The contents of Aesthetics reflect an artist and person whose harsher edges have been smoothed away. Simply put, contextualizing his own cartoons within the framework of his own personal sketchbooks, collections of toys and art objects and sculptures, & other art projects allows him to enjoy and appreciate all of it. From a depressed person filled with self-loathing, this is an impressive feat, but there are additional layers to this book that are more in line with his current profession of teacher. Brunetti reveals that since he became a full-time teacher in 2008 at Columbia College Chicago as well of the University of Chicago, his ability to focus on making comics has greatly diminished. There have been exceptions, such as the revealing Kramers Ergot strip that poignantly but hilariously revealed that he has diabetes, but Brunetti simply hasn’t been working toward another “real” book of late. Part of the problem, he notes, is that the diabetes has greatly affected his eyesight. He notes that he’s going by feel in a number of his recent pieces.
The cover of the book features caricatures of people and characters who Brunetti loves, from the Beatles to the Three Stooges to Chris Ware, R.Crumb, Snoopy, and Puss in Boots. When one pulls off the dust cover, there’s a delightful sight gag of a photo of Brunetti working at a tiny drawing board that continues to speak to the lighthearted nature of this “memoir.” Every page and every image is deliberately and carefully chosen, because since Brunetti became an educator, every subsequent project of his has had a very subtle pedagogical stamp. Brunetti has always been a deep thinker as a cartoonist, but his ability to articulate what he knows in a manner that is both inspiring and instructive has given this phase of his career an even more impressive impact than his earlier years doing comics.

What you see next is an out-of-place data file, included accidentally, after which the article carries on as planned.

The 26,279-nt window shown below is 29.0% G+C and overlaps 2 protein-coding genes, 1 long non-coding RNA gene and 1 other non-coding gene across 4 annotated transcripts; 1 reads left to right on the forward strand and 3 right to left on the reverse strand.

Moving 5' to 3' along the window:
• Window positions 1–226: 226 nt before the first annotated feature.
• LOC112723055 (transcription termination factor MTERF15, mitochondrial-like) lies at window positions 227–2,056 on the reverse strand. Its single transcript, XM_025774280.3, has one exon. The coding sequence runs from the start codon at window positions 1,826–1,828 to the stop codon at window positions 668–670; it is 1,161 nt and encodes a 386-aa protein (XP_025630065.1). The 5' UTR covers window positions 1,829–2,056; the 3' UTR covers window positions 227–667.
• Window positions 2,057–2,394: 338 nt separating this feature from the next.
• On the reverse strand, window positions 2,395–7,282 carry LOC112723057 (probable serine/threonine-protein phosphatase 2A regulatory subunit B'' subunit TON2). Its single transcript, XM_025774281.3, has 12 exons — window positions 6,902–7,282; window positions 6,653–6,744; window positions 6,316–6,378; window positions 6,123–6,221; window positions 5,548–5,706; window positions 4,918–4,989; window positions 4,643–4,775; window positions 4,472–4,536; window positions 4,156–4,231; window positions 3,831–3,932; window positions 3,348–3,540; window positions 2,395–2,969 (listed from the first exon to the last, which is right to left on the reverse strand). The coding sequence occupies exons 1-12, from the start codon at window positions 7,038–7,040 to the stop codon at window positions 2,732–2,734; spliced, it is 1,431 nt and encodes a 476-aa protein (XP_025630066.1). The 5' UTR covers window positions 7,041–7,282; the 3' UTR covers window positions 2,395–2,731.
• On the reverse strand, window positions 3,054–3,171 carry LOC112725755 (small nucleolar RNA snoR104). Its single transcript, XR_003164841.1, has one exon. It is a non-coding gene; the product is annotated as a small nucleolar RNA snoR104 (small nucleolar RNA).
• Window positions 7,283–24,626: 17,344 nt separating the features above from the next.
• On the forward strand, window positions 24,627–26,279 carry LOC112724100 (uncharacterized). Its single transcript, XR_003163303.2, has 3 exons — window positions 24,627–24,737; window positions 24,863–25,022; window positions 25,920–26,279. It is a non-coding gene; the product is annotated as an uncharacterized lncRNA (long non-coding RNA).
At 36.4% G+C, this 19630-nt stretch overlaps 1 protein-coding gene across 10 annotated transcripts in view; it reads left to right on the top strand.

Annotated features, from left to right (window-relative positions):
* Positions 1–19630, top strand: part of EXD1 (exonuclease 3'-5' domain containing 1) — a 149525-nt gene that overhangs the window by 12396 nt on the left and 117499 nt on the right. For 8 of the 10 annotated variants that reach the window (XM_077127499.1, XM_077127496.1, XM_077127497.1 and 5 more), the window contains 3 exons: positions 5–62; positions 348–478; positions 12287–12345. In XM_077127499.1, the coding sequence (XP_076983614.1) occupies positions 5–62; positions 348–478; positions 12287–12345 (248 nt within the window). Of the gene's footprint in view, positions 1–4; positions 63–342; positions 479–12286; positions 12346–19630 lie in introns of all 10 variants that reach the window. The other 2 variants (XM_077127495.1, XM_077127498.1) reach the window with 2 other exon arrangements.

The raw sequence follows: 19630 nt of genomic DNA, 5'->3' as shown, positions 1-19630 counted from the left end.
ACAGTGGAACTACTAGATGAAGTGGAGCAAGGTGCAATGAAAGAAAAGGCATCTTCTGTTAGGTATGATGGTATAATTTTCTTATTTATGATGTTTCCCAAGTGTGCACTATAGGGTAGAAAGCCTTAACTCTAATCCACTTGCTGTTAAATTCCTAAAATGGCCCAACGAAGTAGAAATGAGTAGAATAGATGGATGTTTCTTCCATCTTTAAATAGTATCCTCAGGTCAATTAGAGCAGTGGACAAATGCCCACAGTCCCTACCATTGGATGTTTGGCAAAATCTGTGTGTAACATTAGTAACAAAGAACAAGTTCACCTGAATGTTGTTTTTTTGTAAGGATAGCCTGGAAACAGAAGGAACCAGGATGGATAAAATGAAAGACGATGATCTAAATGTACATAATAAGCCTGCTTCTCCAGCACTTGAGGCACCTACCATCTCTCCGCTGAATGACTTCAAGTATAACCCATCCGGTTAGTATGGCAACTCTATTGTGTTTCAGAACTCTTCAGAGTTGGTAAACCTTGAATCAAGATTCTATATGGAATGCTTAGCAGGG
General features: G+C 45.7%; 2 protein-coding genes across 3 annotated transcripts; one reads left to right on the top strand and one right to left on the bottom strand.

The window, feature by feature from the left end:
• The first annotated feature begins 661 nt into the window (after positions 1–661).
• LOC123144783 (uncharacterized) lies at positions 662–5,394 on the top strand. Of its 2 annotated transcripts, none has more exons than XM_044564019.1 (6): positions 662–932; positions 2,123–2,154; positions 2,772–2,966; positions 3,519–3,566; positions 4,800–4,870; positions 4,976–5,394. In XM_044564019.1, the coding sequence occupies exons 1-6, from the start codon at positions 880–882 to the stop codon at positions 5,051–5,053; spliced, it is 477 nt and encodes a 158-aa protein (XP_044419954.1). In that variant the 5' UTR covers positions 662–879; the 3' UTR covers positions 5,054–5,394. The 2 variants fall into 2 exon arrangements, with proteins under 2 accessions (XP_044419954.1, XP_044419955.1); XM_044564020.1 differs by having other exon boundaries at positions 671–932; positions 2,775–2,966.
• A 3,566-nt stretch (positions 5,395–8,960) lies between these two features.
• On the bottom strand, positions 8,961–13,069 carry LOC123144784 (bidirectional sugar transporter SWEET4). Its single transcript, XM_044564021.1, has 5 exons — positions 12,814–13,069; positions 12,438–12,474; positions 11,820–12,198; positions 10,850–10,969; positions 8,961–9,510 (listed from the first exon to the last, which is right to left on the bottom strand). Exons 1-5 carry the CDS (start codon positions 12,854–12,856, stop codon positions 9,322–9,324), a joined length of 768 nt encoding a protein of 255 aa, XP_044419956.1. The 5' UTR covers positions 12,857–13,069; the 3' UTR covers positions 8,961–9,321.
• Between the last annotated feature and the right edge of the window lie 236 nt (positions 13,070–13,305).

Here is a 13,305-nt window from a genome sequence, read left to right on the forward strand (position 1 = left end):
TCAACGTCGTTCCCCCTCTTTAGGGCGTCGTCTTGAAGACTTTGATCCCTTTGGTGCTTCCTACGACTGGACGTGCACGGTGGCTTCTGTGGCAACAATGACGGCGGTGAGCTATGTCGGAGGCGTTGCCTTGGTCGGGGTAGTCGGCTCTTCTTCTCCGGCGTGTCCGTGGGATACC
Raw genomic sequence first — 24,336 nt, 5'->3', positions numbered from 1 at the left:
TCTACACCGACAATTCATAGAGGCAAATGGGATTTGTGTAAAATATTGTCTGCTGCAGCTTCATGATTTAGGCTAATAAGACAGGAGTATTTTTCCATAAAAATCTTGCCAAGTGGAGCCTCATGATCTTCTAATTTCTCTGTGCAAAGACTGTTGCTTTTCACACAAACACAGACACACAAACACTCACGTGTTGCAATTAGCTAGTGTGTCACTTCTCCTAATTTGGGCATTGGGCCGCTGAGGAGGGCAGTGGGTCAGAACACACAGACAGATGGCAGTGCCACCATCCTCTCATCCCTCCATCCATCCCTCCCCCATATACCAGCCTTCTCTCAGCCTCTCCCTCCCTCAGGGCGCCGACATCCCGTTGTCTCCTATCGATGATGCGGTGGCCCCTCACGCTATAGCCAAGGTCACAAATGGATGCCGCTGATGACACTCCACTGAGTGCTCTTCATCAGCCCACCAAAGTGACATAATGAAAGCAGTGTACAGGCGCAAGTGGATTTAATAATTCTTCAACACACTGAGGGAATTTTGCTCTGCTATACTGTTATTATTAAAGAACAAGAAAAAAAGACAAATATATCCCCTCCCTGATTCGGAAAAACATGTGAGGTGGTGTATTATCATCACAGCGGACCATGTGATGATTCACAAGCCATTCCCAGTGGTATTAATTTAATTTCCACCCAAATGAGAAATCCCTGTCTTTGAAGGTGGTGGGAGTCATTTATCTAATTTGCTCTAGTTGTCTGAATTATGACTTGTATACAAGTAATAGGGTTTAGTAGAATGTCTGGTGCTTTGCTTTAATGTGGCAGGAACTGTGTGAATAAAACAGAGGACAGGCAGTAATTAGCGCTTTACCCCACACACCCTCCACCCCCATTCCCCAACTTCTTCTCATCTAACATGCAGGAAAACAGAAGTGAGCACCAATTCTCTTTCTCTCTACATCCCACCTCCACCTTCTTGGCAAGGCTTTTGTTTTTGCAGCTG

Take the two comics anthologies he edited for Yale University Press. They were arranged and edited in such a way as to illuminate different storytelling structures and themes without explicitly spelling that out. The same is true of his seminal Cartooning book, an educational manual that is heavier on theory and nuance than it is on prescribed lessons. Brunetti wants to subtly and gently guide his readers through a very specific set of images and ideas but doesn’t want to lead them by the nose to do so. Aesthetics does precisely the same thing, only in a unintuitive manner. After a dizzying set of photos of objects and drawings that delight him, the book proper begins with Brunetti’s self-bound sketchbooks, scrapbooks, “doodles”, “fragments”, etc. This is after an inspiring introduction where Brunetti reveals that he’s “happy to be a subatomic particle whizzing around the seemingly infinite ocean of cartooning.” It’s an attitude that undoubtedly allows Brunetti to deal with Lynda Barry’s dreaded “two questions” (“Is this good?” “Does this suck?”).
From there, Brunetti takes us through New Yorker covers, art projects he made as gifts (the ones he did for his wife are especially terrific), strips published for anthologies and tidbits related to their publication, and “penance exercises,” wherein he draws the same character a thousand times. In his commentary, Brunetti reveals the formal intent behind some of his work. For example, he designed his Kramers Ergot strip such that the reader would be forced to turn the oversized and unwieldy book 180 degrees, an exercise designed to reflect the difficulty of his own trials as well as a sort of practical joke on the reader. As the book proceeds, we get an even more intimate look at Brunetti’s private projects, like an astounding, tiny sculpture called “The Artist In His Studio”, which features a miniature Brunetti shying away from the public. This was done during a depressive period, of course.